Unfortunately, "Nimrod" in the sense of silly or foolish has been incorporated in dictionaries up to and including the American Heritage Dictionary, however their suggestion that it's from a Bugs Bunny cartoon is probably not correct, as that cartoon postdates the first known usage cited by the Oxford English Dictionary as:
"He's in love with her. That makes about the tenth. The same old Nimrod. Won't let her alone for a second." (B. Hecht and G. Fowler, Great Magoo, 1933) "Nimrod, n.", Oxford English Dictionary. Oxford University Press: 2007.
In fact, the wave project wasn't "squashed," PG&E didn't do their environmental work - the state decided not to waive the environmental work - and PG&E ceased working on the project.
Wind energy certainly isn't dead in Humboldt County, just the Shell project was limited in vision and simply wasn't a good fit.
At the moment there is a proposal to the US DOE from Makani Power (http://www.makanipower.com/) to install test units of a new type of offshore wind generator several miles offshore of Humboldt County, bringing the power in through the PG&E connector that was put in for their stopped tidal project.
Humboldt was considered by Makani for this project in large part due to the availability of that hookup and the absolutely dreadful offshore conditions in which to test their gear.
That will be a very interesting offshore project, the cost / benefit to Humboldt County as a whole will be a lot greater than from the Shell Project. Plus, it's new technology, not the 30 year old turbines that were planned for that ridge.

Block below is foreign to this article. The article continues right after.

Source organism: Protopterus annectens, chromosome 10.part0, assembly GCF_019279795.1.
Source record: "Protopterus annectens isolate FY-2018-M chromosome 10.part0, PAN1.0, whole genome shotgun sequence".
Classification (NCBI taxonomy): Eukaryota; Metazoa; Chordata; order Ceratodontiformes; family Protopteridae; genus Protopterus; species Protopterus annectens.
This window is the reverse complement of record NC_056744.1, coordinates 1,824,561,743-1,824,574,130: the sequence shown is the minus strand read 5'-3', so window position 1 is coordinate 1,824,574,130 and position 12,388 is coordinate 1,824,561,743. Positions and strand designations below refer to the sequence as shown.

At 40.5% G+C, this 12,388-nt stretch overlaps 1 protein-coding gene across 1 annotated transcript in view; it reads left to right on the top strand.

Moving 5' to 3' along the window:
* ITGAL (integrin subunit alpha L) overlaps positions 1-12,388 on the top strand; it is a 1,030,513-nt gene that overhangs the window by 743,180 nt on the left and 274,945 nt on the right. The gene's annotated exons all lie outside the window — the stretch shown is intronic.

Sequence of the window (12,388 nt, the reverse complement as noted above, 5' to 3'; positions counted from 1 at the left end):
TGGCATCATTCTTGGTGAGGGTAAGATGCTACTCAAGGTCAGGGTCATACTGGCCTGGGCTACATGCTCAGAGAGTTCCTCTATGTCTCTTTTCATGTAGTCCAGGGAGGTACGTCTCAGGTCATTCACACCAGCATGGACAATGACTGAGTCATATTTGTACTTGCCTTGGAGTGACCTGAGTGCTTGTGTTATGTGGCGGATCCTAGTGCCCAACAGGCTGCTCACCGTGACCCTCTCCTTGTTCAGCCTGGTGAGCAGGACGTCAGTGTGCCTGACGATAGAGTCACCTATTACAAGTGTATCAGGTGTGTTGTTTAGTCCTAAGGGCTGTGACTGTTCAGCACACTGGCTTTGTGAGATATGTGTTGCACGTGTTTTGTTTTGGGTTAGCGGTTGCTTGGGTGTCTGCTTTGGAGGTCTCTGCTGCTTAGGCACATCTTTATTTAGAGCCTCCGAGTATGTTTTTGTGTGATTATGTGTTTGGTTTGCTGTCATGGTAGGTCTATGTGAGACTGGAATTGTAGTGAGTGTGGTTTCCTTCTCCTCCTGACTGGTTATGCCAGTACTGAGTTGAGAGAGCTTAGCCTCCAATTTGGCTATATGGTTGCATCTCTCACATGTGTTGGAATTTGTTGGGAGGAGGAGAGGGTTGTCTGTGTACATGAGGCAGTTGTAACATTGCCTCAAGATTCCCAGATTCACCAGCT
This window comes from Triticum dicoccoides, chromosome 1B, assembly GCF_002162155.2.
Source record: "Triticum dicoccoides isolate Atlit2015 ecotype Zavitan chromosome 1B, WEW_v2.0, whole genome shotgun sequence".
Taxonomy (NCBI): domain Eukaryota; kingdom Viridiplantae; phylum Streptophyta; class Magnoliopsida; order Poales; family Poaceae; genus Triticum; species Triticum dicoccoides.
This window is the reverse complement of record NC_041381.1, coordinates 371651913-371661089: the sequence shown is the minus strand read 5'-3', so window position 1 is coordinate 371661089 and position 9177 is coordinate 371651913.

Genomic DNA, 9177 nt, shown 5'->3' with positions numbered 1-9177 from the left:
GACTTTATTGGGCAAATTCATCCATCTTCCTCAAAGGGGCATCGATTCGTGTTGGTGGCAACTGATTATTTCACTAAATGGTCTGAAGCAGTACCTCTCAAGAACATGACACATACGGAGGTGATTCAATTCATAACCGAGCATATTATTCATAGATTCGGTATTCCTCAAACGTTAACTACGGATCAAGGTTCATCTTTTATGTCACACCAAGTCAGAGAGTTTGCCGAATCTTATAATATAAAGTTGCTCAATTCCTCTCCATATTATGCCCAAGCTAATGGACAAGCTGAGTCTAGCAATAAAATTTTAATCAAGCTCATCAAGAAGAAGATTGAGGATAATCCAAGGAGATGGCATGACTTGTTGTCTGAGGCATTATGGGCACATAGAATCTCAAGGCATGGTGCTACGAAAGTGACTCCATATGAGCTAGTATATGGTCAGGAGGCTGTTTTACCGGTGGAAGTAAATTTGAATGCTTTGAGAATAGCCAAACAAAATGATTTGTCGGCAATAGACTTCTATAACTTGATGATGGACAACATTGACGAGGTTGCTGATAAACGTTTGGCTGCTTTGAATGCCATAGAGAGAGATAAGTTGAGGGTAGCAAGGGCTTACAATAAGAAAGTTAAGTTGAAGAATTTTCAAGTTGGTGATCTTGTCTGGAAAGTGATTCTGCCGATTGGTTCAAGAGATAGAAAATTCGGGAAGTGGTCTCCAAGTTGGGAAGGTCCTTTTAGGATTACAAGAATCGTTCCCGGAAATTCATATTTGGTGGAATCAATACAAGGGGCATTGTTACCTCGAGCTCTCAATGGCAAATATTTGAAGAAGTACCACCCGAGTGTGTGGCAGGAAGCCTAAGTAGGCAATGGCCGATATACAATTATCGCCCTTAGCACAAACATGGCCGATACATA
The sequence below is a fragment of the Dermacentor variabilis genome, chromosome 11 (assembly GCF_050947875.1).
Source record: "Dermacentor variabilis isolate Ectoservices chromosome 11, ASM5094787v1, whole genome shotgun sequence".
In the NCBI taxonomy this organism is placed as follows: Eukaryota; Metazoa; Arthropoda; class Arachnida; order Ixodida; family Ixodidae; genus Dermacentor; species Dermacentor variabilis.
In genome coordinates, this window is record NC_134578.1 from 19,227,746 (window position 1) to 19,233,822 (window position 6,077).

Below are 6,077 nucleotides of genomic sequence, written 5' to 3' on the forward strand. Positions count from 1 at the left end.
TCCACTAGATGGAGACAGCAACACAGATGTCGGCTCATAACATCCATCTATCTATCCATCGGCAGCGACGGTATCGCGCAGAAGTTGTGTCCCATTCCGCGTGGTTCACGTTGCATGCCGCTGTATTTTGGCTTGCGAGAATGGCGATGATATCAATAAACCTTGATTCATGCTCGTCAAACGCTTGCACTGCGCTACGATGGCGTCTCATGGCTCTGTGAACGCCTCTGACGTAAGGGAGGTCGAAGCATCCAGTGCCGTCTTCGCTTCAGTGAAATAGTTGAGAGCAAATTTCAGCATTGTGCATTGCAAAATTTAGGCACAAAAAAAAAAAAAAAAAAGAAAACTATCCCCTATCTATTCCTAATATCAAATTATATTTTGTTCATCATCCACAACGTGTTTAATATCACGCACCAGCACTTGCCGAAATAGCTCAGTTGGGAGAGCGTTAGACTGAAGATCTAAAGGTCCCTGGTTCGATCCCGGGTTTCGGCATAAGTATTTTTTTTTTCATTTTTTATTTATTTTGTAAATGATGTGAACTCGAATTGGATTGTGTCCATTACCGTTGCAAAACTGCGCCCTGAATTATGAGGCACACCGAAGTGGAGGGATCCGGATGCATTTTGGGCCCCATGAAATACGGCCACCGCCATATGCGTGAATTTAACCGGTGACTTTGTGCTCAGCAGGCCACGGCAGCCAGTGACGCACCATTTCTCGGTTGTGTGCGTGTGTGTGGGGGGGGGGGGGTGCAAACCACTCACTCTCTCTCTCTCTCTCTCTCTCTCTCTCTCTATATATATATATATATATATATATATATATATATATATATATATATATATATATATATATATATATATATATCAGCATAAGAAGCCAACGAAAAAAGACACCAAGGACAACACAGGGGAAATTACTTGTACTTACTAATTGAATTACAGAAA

The wind units for the Makani project can come in packed in a 40 foot standard shipper, no extra road widening, no road development and no extra power lines are needed.
The money that stays in Humboldt is not only hospitality, shipping and construction, but engineering and other white-collar work which the Shell project was doing in Texas and San Francisco. So this is a bigger win for the county economy, even before Makani starts generating 4 MW with no interference in daily life.
Oh, and murrelets? They don't forage as far off shore as the Makani units are going, nor do eagles and bats fly there.
This is new tech, homegrown at Stanford U, designed from the ground up to generate wind power, not endless hassles and disruption for the enrichment of multinational corporations.
The entire county of Humboldt stands to gain from the Makani project and it's our RCEA that's been partnering with them to get it "off the ground" literally and making power by flying in endless circles. Do take a look at their website - it's fascinating !
When I lived in the big city, Home Depot decided to move in a couple of blocks away from three hardware stores which were all around the corner from my house.
Store #1 closed before HD arrived, claiming they couldn't compete. No surprise there. They had been overpriced, understocked and an annoying shopping experience for years.
Store #2 closed a year later, claiming they couldn't compete. The truth was, their dad died and the kids wanted the ton of money from selling the land under the shop, so they did.
Store #3 which was the smallest one when HD moved in is still open and four times the size it was.
I don't believe it's just "we can't compete" that closes stores. What we learned in town was the family owned store #3 had their act together, gave good customer service and actually put the big box out of business because HD has terrible customer service and pulled their standard game of opening with full stock and never stocking up after the opening. So why go somewhere with lousy help and no selection, when Store #3 was stocked up with the same friendly faces to help you?